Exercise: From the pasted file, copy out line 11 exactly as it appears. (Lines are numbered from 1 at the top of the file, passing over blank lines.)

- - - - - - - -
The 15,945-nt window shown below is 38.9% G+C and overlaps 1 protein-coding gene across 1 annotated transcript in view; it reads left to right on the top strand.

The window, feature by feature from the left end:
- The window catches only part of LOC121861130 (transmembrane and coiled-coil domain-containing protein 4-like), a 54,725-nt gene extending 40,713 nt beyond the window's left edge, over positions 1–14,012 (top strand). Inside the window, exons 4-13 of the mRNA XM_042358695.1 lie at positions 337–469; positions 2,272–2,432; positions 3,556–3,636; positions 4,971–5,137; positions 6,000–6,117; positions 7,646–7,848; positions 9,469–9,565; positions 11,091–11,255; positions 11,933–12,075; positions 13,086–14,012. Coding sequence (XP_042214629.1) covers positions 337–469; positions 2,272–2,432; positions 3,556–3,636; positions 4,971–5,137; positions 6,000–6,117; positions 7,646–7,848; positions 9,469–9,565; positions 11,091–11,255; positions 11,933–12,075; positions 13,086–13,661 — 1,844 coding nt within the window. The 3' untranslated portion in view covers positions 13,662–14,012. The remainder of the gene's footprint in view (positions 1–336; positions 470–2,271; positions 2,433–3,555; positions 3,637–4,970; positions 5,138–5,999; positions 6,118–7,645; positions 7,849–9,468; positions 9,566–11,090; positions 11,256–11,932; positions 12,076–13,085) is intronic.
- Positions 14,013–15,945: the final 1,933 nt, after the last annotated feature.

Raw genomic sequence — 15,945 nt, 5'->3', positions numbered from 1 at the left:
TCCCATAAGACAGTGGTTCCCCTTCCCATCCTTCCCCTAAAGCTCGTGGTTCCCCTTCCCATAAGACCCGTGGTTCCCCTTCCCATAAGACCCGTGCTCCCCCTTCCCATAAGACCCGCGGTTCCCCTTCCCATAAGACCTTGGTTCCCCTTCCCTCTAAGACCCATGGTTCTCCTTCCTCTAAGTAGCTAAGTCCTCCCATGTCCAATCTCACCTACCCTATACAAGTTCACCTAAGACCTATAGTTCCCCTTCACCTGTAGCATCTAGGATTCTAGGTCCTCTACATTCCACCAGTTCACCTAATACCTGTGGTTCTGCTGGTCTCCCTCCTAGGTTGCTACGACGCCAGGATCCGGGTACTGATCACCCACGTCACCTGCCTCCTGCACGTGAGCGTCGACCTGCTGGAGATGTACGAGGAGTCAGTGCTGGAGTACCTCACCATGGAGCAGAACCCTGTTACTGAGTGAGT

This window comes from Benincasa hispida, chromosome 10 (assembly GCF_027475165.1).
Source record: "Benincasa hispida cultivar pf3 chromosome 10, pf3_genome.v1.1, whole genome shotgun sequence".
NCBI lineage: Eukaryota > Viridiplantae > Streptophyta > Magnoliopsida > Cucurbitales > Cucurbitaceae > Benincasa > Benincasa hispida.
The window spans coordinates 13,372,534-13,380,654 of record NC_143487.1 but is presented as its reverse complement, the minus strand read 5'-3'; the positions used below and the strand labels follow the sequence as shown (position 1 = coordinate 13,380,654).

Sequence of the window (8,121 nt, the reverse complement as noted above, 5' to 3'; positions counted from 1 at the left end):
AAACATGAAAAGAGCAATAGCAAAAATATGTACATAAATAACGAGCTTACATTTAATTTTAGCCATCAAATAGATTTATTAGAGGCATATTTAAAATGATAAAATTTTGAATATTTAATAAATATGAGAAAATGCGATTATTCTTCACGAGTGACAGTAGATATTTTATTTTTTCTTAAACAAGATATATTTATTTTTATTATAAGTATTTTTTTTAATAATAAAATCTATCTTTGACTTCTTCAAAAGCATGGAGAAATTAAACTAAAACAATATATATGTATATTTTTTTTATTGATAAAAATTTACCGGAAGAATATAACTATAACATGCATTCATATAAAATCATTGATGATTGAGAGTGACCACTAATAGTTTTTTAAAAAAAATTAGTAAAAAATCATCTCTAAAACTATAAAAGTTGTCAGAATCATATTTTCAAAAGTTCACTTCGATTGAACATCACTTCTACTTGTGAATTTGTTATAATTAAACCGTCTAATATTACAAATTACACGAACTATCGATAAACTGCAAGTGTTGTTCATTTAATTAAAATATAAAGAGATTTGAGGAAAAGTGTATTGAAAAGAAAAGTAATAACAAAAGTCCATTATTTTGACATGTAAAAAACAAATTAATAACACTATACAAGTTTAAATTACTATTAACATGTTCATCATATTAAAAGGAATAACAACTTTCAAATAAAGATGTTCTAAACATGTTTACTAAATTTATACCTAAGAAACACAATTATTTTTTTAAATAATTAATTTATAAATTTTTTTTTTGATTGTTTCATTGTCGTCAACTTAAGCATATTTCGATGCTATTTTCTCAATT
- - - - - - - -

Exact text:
Sequence of the window (8,121 nt, the reverse complement as noted above, 5' to 3'; positions counted from 1 at the left end):